Tuesday, May 15, 2012

restless in safaga

I have a confession.

I told you earlier that coming to Egypt without seeing the Valley of Kings is like going to the United States without visiting Las Vegas.  Well, I did not get to the Valley of Kings.

One of the downsides of shore excursions is that ships often cannot get close to major tourist areas.  Hours of bus time fill the gap. 

But after several hours of bus time for my Cairo and Petra trips, I decided I was not interested in seven or eight hours of bus time to see Luxor and the Valley of the Kings.  I will leave those for my (as yet unscheduled) Nile river tour.

Safaga, the port where we docked, is known for its resorts outside of town.  Some of my fellow cruisers were headed there for some beach time.

That did not interest me.  After all, I seldom visit the beach where I live.  And it is just four blocks away.

Instead, I decided to take a look around the port area.  My first task was to find an internet café.  But I was told there was nothing within walking distance.

And there were no residential neighborhoods nearby for me to reconnoiter.  So, I wandered along the major road running parallel with the shore.

It is hardly fair to draw broad conclusions with so little evidence.  I learned that to my cost on my first one-day visit to San Miguel de Allende when I had absolutely no opinion.

But I did get some initial impressions.  Such as, the town has not dressed up for company.  Our cruise ship docked in the same area where the ferry from Saudi Arabia. docks.  This is the sight that greets visitors to the town.  

As you can see from the photograph of the port’s main street, this section of town is a veneer between the desert and the sea.  One block wide. It hardly qualifies as a Potemkin village.  And there is not much here other than a few shipping services and closed restaurants.

However, I did enjoy some of the signs.  Considering Egypt’s uncertain future, I am not certain what to make of this street sign.  Is the damage to the left or the right? 

Or this one.  Translation can be tricky.  This one looks as if it might have been translated by cousin Nela who visited London twio years ago.

What is “clemery?”  Whatever it is, it must be part of “mix food.”  Apparently mixed with fish, shrimps, lobster, meat, and chicken.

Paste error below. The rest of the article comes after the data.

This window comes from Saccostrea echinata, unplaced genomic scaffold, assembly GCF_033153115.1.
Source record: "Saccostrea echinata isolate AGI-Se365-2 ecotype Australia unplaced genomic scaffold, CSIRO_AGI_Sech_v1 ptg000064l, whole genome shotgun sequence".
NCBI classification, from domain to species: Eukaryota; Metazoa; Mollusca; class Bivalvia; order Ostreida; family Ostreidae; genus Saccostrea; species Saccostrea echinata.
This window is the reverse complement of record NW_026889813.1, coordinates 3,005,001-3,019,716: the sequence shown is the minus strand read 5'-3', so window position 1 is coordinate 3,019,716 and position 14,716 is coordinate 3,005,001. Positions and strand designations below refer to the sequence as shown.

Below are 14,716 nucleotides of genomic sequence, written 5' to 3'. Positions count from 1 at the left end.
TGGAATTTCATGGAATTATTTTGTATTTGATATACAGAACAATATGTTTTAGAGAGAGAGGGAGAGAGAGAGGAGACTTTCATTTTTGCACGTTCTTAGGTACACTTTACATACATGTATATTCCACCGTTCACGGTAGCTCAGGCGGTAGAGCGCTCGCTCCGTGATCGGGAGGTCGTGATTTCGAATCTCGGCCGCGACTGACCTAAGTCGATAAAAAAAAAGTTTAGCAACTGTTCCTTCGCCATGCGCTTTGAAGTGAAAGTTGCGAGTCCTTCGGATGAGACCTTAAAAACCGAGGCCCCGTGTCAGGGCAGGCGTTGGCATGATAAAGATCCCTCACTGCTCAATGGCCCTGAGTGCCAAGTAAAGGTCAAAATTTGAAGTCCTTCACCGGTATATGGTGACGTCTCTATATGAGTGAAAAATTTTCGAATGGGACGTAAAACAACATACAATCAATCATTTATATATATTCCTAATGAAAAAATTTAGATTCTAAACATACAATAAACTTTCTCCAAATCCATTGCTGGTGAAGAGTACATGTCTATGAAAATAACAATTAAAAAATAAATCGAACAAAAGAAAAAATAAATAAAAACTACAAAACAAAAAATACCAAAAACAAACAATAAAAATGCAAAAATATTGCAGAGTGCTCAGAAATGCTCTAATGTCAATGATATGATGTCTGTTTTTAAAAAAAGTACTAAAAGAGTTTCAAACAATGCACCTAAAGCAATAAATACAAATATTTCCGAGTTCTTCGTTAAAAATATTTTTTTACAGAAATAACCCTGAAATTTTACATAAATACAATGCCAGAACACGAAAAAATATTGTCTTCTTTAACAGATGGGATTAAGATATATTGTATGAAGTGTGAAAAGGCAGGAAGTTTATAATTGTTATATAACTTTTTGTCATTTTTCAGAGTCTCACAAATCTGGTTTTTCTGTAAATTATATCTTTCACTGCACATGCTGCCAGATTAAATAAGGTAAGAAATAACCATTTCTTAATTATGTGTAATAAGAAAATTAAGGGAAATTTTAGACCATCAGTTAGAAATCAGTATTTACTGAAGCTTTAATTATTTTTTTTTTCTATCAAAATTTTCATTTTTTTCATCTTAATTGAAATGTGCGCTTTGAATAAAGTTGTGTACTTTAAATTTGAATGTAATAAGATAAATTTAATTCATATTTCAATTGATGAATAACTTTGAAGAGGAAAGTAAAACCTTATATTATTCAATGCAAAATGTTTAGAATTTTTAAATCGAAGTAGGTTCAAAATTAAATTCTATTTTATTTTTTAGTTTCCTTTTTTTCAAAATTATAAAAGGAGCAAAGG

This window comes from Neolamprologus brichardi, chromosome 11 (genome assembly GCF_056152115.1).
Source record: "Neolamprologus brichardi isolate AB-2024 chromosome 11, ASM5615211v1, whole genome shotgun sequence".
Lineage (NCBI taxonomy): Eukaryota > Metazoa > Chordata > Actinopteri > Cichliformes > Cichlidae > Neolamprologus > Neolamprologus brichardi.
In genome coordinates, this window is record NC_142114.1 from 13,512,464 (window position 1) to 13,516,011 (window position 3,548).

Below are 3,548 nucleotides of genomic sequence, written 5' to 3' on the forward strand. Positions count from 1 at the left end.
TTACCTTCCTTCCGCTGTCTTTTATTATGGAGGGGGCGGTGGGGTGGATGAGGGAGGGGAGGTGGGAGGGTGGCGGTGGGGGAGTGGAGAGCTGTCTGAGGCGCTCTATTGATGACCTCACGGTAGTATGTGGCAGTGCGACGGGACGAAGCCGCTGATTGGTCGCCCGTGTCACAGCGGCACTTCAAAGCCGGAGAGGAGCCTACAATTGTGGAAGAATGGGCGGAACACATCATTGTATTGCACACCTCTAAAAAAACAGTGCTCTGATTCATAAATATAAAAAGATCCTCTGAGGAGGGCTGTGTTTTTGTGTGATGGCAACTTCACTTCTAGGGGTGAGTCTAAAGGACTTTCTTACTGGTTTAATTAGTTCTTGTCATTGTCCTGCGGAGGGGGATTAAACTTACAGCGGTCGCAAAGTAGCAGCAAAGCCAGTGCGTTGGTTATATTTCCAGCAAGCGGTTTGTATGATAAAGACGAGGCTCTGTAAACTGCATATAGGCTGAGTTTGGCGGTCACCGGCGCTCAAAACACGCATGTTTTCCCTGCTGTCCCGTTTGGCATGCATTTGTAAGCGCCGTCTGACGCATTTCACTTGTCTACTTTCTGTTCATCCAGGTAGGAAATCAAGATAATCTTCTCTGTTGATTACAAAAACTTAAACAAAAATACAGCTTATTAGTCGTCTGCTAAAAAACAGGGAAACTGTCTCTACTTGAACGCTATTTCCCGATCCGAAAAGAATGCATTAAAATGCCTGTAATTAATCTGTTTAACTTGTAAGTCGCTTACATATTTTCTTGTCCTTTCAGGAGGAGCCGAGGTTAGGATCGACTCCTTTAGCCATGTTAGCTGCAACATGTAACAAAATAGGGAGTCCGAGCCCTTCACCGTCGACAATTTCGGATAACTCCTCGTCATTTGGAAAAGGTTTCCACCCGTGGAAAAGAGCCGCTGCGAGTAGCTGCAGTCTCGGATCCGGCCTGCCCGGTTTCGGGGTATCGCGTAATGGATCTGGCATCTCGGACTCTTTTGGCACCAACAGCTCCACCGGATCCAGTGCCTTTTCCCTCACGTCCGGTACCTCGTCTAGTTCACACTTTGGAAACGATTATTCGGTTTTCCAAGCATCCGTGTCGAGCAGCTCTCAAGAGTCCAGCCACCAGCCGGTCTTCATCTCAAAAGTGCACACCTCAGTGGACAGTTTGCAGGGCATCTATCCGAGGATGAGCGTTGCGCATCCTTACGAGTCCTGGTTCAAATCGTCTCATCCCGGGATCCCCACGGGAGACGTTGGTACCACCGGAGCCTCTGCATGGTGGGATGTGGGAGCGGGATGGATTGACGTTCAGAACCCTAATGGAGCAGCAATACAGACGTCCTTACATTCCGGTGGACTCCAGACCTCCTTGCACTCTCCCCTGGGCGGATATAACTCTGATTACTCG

If I had ignored the graffiti of Cartagena, Safaga would not have provided an interesting alternative.  The wall around a new complex is covered with small murals.  Not quite in the primitive style.  Closer to seventh grade art project.

The most interesting art piece I encountered was at a storage area on the dock.  The wind had impaled plastic wrap on the protective barbed wire – preventing either one to function as designed.

So what can be made of the piece?  The barbed wire as tyranny trapping the free plastic?  Or the postmodern plastic overcoming the modern barbed technology?  Or the utter futility of all human endeavor?

Maybe it is nothing more than Christo minimalism.

I told you we shared the dock with the ferries from Saudi Arabia.  Watching their arrival was educational.

Plenty of cars.  Plenty of pedestrians.  Of all my photographs of the ferries, though, this is my favorite.  The observant Muslim woman is tugging along a girl dressed as modern as a girl her age can be.

A harbinger of the future?  Or just more proof that far too many of us are prisoners of our own history?  Including me.

All I know is I have left Egypt behind to sail amongst the pirates.  But I am looking forward to returning to Egypt to see the attractions of Upper Egypt.


Andean said...

I have never been to Las Vegas. Am I missing much besides the casinos, which I don't care for, and shows -- of all nature's. Of course NYC covers all these grounds, I think anyway. And Atlantic City, NJ covers the rest.

Irene said...

The plastic bags on the barbed wire...if you kind of squint your eyes and look at it a little sideways it could be a flock of birds against the blue sky.

Andean said...

:) that's a lot of squinting...

Steve Cotton said...

 There is a spirit in Las Vegas that exists nowhere else -- for better or worse.

Steve Cotton said...

The very essence of art.  Your squint theory was propounded by my good friend Bud Johnson.  He was convinced Van Gogh merely needed glasses.

Steve Cotton said...

 Not so much.  Probably a better metaphor than "toilet paper caught in the sewer."

Andean said...

Spirit! Rather go to Valley of the Kings...

Felipe Zapata said...

The big black blob holding hands with the child is a classic illustration of the ridiculousness of some aspects of the Muslim religion. Many, perhaps most, Westerners -- and likely many Muslims to boot -- do not know that covering women from head to toe is not in the Koran. It's something the Muslim menfolk dreamed up all by themselves.

Steve Cotton said...

I was thinking about this very point while eating lunch in the snazzy Dubai Mall.  I could have been sitting in southern California based on the surroundings.

Except for the local Dubai men and women.  Both sexes wore the traditional Arab dress.  As our Dutch guide pointed out, the women show their style through their shoes.  She was correct.  I saw some of the most amazing shoes on female feet.  And, to a degree, the women reminded me of our pioneer women with their bonnets and full blouses and skirts. 

And none of them paid any attention to the almost-naked tourists or the stylish Filipinas walking by.

Steve Cotton said...

 Given the choice, so would I.  And will.  I hope.